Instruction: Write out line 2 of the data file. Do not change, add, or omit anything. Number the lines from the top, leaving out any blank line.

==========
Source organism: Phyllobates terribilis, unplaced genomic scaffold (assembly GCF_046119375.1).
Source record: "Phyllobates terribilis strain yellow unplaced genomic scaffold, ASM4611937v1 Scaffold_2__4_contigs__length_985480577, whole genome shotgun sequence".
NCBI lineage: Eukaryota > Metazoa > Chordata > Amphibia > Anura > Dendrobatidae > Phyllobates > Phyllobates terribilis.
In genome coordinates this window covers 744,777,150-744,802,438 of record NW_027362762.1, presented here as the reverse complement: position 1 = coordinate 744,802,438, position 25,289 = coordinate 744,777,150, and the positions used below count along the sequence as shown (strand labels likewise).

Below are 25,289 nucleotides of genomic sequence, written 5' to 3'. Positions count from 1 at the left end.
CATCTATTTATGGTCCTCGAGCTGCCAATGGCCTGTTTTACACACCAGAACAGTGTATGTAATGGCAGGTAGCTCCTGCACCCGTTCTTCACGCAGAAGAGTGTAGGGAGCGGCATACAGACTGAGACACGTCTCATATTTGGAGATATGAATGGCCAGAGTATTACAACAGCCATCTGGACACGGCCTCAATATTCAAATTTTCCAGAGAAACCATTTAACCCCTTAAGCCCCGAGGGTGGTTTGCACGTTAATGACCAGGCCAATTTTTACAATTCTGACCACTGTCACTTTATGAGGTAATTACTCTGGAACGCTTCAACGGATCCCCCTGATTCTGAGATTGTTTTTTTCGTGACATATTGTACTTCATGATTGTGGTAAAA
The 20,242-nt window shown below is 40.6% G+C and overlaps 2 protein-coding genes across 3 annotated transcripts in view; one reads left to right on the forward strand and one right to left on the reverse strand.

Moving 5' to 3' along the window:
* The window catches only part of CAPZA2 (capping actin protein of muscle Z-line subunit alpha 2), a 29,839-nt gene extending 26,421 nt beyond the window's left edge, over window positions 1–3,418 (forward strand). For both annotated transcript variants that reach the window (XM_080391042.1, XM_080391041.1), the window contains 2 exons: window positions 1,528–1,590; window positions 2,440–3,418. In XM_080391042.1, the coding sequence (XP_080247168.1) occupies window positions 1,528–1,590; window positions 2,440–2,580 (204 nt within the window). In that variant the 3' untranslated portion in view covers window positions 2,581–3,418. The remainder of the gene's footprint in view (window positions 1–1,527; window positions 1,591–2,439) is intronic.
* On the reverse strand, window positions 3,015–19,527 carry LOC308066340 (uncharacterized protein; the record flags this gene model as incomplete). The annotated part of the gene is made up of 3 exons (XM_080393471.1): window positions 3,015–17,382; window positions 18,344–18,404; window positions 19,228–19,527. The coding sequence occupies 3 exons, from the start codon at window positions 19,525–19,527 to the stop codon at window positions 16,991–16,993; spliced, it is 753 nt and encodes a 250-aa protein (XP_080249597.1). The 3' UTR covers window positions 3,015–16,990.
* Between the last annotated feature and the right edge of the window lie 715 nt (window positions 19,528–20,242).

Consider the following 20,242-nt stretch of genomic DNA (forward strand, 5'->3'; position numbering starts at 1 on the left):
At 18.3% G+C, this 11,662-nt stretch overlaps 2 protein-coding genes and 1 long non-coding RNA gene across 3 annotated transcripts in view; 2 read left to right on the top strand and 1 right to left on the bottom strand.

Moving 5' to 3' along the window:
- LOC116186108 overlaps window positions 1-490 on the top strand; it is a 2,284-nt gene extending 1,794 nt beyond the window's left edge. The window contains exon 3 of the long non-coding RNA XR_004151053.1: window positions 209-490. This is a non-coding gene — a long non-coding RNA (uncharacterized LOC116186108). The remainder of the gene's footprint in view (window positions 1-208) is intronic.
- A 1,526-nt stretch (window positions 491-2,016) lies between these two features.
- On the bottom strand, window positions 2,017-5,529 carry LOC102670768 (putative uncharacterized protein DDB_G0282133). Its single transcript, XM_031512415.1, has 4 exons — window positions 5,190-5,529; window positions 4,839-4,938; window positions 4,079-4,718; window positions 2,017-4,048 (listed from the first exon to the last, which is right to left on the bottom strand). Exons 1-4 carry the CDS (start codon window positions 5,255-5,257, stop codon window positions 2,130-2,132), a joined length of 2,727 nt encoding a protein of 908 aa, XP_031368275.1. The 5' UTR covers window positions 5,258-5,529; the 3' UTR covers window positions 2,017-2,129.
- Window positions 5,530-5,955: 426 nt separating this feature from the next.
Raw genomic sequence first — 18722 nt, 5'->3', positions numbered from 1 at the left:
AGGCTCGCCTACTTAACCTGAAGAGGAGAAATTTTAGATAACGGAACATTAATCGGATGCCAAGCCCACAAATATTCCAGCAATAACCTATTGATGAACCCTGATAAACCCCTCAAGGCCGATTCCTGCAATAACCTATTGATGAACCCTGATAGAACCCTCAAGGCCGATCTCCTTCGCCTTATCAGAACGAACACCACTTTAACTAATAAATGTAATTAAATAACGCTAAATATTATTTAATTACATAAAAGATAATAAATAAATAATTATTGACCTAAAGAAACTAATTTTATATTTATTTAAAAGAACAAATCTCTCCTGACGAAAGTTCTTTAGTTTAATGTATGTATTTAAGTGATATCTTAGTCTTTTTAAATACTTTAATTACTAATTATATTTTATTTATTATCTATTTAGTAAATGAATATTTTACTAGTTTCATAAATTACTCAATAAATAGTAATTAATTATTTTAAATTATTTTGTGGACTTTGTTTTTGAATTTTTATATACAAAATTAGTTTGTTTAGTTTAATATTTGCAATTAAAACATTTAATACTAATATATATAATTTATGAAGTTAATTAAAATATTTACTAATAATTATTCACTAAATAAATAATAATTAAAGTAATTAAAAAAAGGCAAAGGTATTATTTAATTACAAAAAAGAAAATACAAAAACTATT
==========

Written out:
Source record: "Phyllobates terribilis strain yellow unplaced genomic scaffold, ASM4611937v1 Scaffold_2__4_contigs__length_985480577, whole genome shotgun sequence".